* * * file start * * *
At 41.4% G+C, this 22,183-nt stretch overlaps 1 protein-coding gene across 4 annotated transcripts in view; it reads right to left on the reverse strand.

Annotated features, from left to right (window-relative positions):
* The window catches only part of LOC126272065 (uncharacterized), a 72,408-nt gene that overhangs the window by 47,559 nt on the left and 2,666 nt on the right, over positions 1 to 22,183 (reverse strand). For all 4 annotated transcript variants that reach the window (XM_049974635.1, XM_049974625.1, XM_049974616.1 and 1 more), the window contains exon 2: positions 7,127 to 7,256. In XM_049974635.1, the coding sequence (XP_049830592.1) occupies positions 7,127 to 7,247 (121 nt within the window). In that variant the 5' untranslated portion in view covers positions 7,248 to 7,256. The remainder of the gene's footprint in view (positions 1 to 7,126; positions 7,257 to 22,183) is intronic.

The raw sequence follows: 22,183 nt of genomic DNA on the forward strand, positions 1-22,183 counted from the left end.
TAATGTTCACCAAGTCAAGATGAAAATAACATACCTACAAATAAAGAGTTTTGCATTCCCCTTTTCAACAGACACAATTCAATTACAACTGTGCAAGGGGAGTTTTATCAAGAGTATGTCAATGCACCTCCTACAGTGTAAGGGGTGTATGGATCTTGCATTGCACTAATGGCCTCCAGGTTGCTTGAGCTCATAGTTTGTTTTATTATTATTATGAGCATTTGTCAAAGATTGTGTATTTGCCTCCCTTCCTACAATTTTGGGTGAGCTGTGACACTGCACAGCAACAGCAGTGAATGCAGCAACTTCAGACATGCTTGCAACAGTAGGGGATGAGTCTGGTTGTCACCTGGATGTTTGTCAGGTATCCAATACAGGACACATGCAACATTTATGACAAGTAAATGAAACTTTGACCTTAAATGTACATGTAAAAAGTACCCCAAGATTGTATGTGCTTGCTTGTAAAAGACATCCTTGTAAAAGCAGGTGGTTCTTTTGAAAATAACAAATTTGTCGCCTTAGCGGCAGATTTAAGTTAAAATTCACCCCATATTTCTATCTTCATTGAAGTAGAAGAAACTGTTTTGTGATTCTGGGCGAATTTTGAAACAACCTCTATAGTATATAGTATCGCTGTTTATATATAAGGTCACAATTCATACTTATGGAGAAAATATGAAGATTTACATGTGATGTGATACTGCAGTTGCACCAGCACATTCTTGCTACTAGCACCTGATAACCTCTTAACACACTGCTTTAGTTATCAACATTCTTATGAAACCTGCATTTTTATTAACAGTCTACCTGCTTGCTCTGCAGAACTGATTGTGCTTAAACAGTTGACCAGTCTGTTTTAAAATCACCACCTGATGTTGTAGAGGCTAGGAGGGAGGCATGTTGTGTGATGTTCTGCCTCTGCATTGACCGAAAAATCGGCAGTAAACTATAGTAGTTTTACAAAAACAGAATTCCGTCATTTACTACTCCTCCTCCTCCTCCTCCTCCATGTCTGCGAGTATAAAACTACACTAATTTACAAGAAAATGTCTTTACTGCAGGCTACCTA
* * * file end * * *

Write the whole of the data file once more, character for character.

At 41.4% G+C, this 22,183-nt stretch overlaps 1 protein-coding gene across 4 annotated transcripts in view; it reads right to left on the reverse strand.

Annotated features, from left to right (window-relative positions):
* The window catches only part of LOC126272065 (uncharacterized), a 72,408-nt gene that overhangs the window by 47,559 nt on the left and 2,666 nt on the right, over positions 1 to 22,183 (reverse strand). For all 4 annotated transcript variants that reach the window (XM_049974635.1, XM_049974625.1, XM_049974616.1 and 1 more), the window contains exon 2: positions 7,127 to 7,256. In XM_049974635.1, the coding sequence (XP_049830592.1) occupies positions 7,127 to 7,247 (121 nt within the window). In that variant the 5' untranslated portion in view covers positions 7,248 to 7,256. The remainder of the gene's footprint in view (positions 1 to 7,126; positions 7,257 to 22,183) is intronic.

The raw sequence follows: 22,183 nt of genomic DNA on the forward strand, positions 1-22,183 counted from the left end.
TAATGTTCACCAAGTCAAGATGAAAATAACATACCTACAAATAAAGAGTTTTGCATTCCCCTTTTCAACAGACACAATTCAATTACAACTGTGCAAGGGGAGTTTTATCAAGAGTATGTCAATGCACCTCCTACAGTGTAAGGGGTGTATGGATCTTGCATTGCACTAATGGCCTCCAGGTTGCTTGAGCTCATAGTTTGTTTTATTATTATTATGAGCATTTGTCAAAGATTGTGTATTTGCCTCCCTTCCTACAATTTTGGGTGAGCTGTGACACTGCACAGCAACAGCAGTGAATGCAGCAACTTCAGACATGCTTGCAACAGTAGGGGATGAGTCTGGTTGTCACCTGGATGTTTGTCAGGTATCCAATACAGGACACATGCAACATTTATGACAAGTAAATGAAACTTTGACCTTAAATGTACATGTAAAAAGTACCCCAAGATTGTATGTGCTTGCTTGTAAAAGACATCCTTGTAAAAGCAGGTGGTTCTTTTGAAAATAACAAATTTGTCGCCTTAGCGGCAGATTTAAGTTAAAATTCACCCCATATTTCTATCTTCATTGAAGTAGAAGAAACTGTTTTGTGATTCTGGGCGAATTTTGAAACAACCTCTATAGTATATAGTATCGCTGTTTATATATAAGGTCACAATTCATACTTATGGAGAAAATATGAAGATTTACATGTGATGTGATACTGCAGTTGCACCAGCACATTCTTGCTACTAGCACCTGATAACCTCTTAACACACTGCTTTAGTTATCAACATTCTTATGAAACCTGCATTTTTATTAACAGTCTACCTGCTTGCTCTGCAGAACTGATTGTGCTTAAACAGTTGACCAGTCTGTTTTAAAATCACCACCTGATGTTGTAGAGGCTAGGAGGGAGGCATGTTGTGTGATGTTCTGCCTCTGCATTGACCGAAAAATCGGCAGTAAACTATAGTAGTTTTACAAAAACAGAATTCCGTCATTTACTACTCCTCCTCCTCCTCCTCCTCCATGTCTGCGAGTATAAAACTACACTAATTTACAAGAAAATGTCTTTACTGCAGGCTACCTA